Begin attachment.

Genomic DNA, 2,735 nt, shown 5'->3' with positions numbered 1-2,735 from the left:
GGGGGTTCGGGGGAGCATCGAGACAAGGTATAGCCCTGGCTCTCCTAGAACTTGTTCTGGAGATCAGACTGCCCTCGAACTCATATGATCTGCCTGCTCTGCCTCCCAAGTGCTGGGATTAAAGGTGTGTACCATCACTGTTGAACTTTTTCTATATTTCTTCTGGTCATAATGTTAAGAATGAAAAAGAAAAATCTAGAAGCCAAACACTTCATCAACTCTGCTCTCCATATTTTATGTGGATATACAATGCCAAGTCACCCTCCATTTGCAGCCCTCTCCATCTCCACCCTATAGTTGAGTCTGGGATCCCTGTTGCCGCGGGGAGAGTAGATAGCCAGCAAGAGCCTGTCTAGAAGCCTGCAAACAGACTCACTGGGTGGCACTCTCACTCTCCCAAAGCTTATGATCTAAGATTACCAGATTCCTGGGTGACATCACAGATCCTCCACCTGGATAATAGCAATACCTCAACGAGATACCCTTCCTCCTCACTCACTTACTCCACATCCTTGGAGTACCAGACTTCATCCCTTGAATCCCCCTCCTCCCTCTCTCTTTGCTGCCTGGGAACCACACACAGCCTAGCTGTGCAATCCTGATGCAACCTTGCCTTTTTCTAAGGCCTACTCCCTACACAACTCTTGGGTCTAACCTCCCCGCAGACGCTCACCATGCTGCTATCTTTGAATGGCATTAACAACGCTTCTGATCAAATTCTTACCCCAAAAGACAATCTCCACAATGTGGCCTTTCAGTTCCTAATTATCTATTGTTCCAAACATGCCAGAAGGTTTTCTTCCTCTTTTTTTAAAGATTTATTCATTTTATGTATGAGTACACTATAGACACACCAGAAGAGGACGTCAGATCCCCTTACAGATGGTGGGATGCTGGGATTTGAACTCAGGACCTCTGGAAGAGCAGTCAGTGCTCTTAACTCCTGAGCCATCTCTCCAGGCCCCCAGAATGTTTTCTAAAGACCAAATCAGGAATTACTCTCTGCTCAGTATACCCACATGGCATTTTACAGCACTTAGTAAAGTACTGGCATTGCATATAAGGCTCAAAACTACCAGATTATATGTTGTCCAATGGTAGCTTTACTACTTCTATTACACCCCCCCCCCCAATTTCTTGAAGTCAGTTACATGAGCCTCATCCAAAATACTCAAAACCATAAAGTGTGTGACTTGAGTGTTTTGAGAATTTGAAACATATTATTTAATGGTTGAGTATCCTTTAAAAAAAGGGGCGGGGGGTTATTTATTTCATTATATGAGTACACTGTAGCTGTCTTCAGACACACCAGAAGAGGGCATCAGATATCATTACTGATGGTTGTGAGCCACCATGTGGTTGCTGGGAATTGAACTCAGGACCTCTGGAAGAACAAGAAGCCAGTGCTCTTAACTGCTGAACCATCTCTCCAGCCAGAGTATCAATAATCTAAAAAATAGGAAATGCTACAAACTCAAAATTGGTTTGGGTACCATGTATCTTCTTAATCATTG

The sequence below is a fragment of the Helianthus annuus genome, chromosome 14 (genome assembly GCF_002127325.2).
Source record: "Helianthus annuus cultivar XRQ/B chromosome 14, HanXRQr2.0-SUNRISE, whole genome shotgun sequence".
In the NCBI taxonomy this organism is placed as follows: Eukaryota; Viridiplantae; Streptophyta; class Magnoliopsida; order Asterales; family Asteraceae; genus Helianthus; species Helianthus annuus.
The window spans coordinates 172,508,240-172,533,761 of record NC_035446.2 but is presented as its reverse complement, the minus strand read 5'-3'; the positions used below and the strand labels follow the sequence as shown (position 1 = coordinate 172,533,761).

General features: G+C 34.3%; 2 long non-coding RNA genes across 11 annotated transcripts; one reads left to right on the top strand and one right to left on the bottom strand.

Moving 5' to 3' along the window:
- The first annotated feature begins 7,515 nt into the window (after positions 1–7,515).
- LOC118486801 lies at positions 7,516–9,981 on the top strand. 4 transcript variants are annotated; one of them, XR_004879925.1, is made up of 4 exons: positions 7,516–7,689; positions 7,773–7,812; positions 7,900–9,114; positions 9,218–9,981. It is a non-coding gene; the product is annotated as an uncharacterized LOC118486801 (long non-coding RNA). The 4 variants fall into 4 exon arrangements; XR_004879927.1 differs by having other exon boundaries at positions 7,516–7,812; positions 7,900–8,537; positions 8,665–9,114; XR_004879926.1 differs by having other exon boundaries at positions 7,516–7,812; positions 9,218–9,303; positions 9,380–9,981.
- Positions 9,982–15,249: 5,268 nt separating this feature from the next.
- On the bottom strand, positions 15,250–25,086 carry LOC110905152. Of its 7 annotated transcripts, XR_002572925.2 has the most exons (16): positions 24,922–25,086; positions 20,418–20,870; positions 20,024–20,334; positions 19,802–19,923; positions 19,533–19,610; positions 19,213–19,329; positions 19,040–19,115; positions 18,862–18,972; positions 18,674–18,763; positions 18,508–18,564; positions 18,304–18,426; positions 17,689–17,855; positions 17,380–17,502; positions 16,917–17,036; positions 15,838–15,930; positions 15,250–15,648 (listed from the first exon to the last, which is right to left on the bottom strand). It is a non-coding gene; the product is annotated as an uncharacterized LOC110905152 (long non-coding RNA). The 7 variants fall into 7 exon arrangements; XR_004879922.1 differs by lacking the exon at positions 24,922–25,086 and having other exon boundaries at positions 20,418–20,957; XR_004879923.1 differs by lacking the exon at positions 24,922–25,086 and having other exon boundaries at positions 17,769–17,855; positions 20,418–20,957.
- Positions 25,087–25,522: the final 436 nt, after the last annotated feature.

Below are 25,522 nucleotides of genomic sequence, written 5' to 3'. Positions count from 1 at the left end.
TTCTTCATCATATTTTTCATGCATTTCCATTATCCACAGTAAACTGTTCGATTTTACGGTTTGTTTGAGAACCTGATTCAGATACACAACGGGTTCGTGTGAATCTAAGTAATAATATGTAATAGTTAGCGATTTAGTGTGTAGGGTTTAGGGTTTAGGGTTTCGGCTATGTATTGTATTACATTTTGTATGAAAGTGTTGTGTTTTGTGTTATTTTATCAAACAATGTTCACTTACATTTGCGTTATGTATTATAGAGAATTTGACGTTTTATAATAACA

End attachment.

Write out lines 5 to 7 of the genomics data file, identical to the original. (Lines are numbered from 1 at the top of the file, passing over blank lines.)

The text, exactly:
In the NCBI taxonomy this organism is placed as follows: Eukaryota; Viridiplantae; Streptophyta; class Magnoliopsida; order Asterales; family Asteraceae; genus Helianthus; species Helianthus annuus.
The window spans coordinates 172,508,240-172,533,761 of record NC_035446.2 but is presented as its reverse complement, the minus strand read 5'-3'; the positions used below and the strand labels follow the sequence as shown (position 1 = coordinate 172,533,761).

General features: G+C 34.3%; 2 long non-coding RNA genes across 11 annotated transcripts; one reads left to right on the top strand and one right to left on the bottom strand.